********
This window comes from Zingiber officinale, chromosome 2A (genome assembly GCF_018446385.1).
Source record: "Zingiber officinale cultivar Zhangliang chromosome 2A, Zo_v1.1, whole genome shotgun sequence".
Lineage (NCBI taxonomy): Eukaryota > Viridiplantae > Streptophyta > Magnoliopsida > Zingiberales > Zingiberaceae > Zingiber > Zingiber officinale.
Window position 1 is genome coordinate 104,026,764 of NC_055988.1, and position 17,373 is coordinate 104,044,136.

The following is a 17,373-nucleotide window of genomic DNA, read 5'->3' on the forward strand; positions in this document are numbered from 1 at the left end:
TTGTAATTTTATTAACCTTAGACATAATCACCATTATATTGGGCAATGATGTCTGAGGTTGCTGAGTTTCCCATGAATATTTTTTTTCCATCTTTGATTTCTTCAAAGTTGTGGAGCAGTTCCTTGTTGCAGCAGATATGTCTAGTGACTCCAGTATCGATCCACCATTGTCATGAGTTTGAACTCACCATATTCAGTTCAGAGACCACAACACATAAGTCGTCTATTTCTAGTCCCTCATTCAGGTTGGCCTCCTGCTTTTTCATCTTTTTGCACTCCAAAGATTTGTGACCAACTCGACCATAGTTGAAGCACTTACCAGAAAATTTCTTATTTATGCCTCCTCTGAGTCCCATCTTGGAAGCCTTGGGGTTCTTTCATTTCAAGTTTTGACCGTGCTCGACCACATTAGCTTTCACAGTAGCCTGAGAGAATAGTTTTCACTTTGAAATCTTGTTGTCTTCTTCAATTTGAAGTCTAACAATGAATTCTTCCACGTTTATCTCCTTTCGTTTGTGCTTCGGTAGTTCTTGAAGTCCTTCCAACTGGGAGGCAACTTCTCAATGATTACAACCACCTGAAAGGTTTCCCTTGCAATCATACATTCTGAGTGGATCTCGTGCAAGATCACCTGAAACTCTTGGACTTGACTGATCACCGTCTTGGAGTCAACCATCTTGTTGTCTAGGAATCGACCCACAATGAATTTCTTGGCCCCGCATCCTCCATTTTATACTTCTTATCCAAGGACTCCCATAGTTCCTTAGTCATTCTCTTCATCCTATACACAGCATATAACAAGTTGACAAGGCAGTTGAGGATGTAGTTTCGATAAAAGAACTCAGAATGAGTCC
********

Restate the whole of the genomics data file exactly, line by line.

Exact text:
This window comes from Zingiber officinale, chromosome 2A (genome assembly GCF_018446385.1).
Source record: "Zingiber officinale cultivar Zhangliang chromosome 2A, Zo_v1.1, whole genome shotgun sequence".
Lineage (NCBI taxonomy): Eukaryota > Viridiplantae > Streptophyta > Magnoliopsida > Zingiberales > Zingiberaceae > Zingiber > Zingiber officinale.
Window position 1 is genome coordinate 104,026,764 of NC_055988.1, and position 17,373 is coordinate 104,044,136.

The following is a 17,373-nucleotide window of genomic DNA, read 5'->3' on the forward strand; positions in this document are numbered from 1 at the left end:
TTGTAATTTTATTAACCTTAGACATAATCACCATTATATTGGGCAATGATGTCTGAGGTTGCTGAGTTTCCCATGAATATTTTTTTTCCATCTTTGATTTCTTCAAAGTTGTGGAGCAGTTCCTTGTTGCAGCAGATATGTCTAGTGACTCCAGTATCGATCCACCATTGTCATGAGTTTGAACTCACCATATTCAGTTCAGAGACCACAACACATAAGTCGTCTATTTCTAGTCCCTCATTCAGGTTGGCCTCCTGCTTTTTCATCTTTTTGCACTCCAAAGATTTGTGACCAACTCGACCATAGTTGAAGCACTTACCAGAAAATTTCTTATTTATGCCTCCTCTGAGTCCCATCTTGGAAGCCTTGGGGTTCTTTCATTTCAAGTTTTGACCGTGCTCGACCACATTAGCTTTCACAGTAGCCTGAGAGAATAGTTTTCACTTTGAAATCTTGTTGTCTTCTTCAATTTGAAGTCTAACAATGAATTCTTCCACGTTTATCTCCTTTCGTTTGTGCTTCGGTAGTTCTTGAAGTCCTTCCAACTGGGAGGCAACTTCTCAATGATTACAACCACCTGAAAGGTTTCCCTTGCAATCATACATTCTGAGTGGATCTCGTGCAAGATCACCTGAAACTCTTGGACTTGACTGATCACCGTCTTGGAGTCAACCATCTTGTTGTCTAGGAATCGACCCACAATGAATTTCTTGGCCCCGCATCCTCCATTTTATACTTCTTATCCAAGGACTCCCATAGTTCCTTAGTCATTCTCTTCATCCTATACACAGCATATAACAAGTTGACAAGGCAGTTGAGGATGTAGTTTCGATAAAAGAACTCAGAATGAGTCC